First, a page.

Recovering The SelfA Journal of Hope and Healing


Marijuana Products Becoming Child Safety Concern

Posted on by in News

Various drugs have changed the culture in countries across the world since the known history of mankind. What is acceptable, by whom, and in what circumstances along with other aspects of use of drugs has influenced the way families bring up their kids. Lately, the increased acceptance of marijuana is raising concerns over safe use in households with children.

Marijuana gummies

Boise State Public Radio reported this week that the increasing accessibility of marijuana in edibles, such as gummies and candies containing THC, is becoming a risk to children’s safety. The news follows the findings of a new study published in the journal Pediatrics this week whereby an alarming increase in the number of children under 5 years of age in America have been ingesting edible cannabis products. That number has jumped from about 200 in 2017 to more than 3,000 in 2021.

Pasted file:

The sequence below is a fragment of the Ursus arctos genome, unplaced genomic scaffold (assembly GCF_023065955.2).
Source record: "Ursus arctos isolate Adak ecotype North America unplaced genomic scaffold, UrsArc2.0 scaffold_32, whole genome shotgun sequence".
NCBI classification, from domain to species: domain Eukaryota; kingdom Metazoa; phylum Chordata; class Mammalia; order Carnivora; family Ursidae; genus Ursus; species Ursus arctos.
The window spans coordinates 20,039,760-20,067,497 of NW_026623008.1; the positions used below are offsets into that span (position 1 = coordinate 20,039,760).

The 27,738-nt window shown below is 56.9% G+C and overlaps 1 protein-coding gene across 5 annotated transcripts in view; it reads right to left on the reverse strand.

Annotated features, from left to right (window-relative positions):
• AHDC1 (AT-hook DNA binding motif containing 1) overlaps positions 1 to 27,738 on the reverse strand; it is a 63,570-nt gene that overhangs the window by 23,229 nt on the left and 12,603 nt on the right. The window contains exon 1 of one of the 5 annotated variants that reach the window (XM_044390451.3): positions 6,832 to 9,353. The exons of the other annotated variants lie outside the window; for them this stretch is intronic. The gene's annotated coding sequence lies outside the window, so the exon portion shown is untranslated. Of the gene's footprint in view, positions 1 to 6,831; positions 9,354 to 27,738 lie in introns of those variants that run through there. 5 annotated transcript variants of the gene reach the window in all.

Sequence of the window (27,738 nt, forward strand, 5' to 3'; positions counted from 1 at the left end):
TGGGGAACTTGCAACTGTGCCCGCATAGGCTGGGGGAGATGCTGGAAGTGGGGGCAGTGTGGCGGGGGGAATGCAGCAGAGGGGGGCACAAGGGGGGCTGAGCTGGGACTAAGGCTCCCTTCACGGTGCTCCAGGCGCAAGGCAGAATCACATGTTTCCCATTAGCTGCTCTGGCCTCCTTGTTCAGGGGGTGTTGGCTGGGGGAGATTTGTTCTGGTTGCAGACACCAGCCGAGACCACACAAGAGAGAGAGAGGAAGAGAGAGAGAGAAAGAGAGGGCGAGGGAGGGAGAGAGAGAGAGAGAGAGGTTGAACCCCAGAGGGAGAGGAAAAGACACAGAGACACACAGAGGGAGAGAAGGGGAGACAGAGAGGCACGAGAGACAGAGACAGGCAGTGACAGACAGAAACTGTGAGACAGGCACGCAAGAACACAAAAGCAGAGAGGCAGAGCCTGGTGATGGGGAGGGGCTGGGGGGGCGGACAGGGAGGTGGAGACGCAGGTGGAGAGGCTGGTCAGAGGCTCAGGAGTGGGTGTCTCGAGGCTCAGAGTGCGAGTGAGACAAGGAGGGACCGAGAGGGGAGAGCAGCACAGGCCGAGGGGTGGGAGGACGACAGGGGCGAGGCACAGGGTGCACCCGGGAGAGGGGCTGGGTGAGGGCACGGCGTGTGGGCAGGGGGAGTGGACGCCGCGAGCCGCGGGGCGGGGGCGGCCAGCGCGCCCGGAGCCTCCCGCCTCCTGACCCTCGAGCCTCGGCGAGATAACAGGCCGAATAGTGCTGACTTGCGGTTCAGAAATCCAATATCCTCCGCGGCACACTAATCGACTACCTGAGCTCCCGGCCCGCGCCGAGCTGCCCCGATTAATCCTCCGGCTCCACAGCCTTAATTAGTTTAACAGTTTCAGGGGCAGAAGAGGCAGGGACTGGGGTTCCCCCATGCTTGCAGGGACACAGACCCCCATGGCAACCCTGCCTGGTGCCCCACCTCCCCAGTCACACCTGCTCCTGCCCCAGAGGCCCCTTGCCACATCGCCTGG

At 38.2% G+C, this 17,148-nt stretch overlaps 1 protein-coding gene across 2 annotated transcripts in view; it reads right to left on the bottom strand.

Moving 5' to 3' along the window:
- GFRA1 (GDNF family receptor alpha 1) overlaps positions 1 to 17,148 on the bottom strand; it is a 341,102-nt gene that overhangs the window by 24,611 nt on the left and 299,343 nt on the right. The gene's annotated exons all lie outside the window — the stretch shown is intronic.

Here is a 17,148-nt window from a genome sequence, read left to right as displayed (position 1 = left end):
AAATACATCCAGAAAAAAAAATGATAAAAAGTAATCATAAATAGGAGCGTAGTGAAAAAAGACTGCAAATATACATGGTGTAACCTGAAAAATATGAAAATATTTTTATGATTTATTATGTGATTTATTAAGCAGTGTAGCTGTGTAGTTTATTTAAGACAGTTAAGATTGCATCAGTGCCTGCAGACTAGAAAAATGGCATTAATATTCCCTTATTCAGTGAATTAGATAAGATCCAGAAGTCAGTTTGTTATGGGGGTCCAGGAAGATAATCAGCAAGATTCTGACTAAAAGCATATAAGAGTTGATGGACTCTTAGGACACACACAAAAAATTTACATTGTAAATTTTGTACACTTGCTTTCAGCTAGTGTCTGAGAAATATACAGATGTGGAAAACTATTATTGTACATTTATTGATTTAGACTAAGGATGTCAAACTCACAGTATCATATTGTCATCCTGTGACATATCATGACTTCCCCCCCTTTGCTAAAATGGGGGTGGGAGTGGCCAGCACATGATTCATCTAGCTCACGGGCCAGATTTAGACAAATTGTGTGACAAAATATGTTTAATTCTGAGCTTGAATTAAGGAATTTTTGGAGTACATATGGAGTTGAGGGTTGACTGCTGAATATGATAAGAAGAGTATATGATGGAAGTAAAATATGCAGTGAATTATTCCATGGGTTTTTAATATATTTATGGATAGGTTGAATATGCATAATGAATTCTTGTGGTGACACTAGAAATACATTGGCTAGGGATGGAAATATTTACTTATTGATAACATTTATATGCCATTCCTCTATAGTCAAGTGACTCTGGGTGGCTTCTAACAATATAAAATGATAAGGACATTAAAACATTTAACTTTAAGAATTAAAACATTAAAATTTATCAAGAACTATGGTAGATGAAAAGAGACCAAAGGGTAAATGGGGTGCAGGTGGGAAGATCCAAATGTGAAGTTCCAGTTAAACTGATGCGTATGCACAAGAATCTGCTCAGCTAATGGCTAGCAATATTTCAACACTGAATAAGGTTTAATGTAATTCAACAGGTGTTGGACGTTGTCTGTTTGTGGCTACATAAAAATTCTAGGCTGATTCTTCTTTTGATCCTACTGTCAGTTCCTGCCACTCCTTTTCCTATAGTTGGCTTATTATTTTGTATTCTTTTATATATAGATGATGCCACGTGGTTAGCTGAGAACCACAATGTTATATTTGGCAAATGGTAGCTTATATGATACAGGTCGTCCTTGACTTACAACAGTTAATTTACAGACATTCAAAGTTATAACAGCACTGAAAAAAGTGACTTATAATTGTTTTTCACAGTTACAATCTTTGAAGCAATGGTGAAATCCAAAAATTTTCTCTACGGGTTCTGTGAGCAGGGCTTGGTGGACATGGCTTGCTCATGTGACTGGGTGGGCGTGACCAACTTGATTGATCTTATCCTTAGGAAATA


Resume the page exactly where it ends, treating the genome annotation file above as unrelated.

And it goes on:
Children ingesting marijuana/cannabis edibles are thus increasingly being taken to hospitals for emergency examination and treatment across the country. Some of these children need intensive care at the hospitals. The Columbus Dispatch listed the symptoms of cannabis poisoning among children that typically include slowed breathing and unusual heart rates (slower or faster heartbeat). Some other symptoms include drowsiness, vomiting, agitation, confusion, and poor muscle control. Symptoms are likely to be more severe among younger age children and for greater amounts of the cannabis edibles consumed.

Some of the important things parents and guardians can do at home to prevent children’s accidental consumption of marijuana products include:

  • Keeping marijuana/cannabis products away from the access of kids
  • Buying marijuana/cannabis products in packages that aren’t tempting to kids (treats and candies)
  • Not consuming the products in front of children

Boise State Public Radio advises that if you suspect a child has ingested an edible, doctors suggest calling the main Poison Control Center line immediately at 1-800-222-1222, or if it is life-threatening, to call 911.

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